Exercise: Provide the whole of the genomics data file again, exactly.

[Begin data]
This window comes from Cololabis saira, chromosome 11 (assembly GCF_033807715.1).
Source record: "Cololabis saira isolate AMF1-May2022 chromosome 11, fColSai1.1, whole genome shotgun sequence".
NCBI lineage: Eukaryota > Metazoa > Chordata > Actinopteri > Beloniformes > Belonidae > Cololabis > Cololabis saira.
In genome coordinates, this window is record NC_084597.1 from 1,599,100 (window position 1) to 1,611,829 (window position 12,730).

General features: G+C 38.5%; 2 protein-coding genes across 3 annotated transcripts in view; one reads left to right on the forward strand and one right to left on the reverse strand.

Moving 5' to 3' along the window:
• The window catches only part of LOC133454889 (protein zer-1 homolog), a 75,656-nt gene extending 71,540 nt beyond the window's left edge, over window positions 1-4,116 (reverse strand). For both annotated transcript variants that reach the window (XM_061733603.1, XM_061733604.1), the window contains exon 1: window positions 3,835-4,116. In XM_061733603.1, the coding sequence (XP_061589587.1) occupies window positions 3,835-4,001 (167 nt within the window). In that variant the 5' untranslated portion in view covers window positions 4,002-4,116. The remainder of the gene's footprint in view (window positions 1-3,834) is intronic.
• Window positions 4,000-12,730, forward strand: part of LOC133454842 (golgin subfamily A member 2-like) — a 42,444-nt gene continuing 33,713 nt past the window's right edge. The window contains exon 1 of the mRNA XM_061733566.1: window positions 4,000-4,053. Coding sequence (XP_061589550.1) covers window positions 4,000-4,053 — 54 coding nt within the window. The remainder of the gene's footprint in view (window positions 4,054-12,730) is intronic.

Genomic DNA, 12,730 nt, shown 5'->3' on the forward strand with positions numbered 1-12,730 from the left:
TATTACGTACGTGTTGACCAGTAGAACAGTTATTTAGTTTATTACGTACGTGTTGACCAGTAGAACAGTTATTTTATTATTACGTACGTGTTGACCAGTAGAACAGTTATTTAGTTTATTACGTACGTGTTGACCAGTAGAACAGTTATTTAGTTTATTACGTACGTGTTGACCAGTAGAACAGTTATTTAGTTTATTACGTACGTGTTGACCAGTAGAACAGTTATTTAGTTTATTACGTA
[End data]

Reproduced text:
This window comes from Cololabis saira, chromosome 11 (assembly GCF_033807715.1).
Source record: "Cololabis saira isolate AMF1-May2022 chromosome 11, fColSai1.1, whole genome shotgun sequence".
NCBI lineage: Eukaryota > Metazoa > Chordata > Actinopteri > Beloniformes > Belonidae > Cololabis > Cololabis saira.
In genome coordinates, this window is record NC_084597.1 from 1,599,100 (window position 1) to 1,611,829 (window position 12,730).

General features: G+C 38.5%; 2 protein-coding genes across 3 annotated transcripts in view; one reads left to right on the forward strand and one right to left on the reverse strand.

Moving 5' to 3' along the window:
• The window catches only part of LOC133454889 (protein zer-1 homolog), a 75,656-nt gene extending 71,540 nt beyond the window's left edge, over window positions 1-4,116 (reverse strand). For both annotated transcript variants that reach the window (XM_061733603.1, XM_061733604.1), the window contains exon 1: window positions 3,835-4,116. In XM_061733603.1, the coding sequence (XP_061589587.1) occupies window positions 3,835-4,001 (167 nt within the window). In that variant the 5' untranslated portion in view covers window positions 4,002-4,116. The remainder of the gene's footprint in view (window positions 1-3,834) is intronic.
• Window positions 4,000-12,730, forward strand: part of LOC133454842 (golgin subfamily A member 2-like) — a 42,444-nt gene continuing 33,713 nt past the window's right edge. The window contains exon 1 of the mRNA XM_061733566.1: window positions 4,000-4,053. Coding sequence (XP_061589550.1) covers window positions 4,000-4,053 — 54 coding nt within the window. The remainder of the gene's footprint in view (window positions 4,054-12,730) is intronic.

Genomic DNA, 12,730 nt, shown 5'->3' on the forward strand with positions numbered 1-12,730 from the left:
TATTACGTACGTGTTGACCAGTAGAACAGTTATTTAGTTTATTACGTACGTGTTGACCAGTAGAACAGTTATTTTATTATTACGTACGTGTTGACCAGTAGAACAGTTATTTAGTTTATTACGTACGTGTTGACCAGTAGAACAGTTATTTAGTTTATTACGTACGTGTTGACCAGTAGAACAGTTATTTAGTTTATTACGTACGTGTTGACCAGTAGAACAGTTATTTAGTTTATTACGTA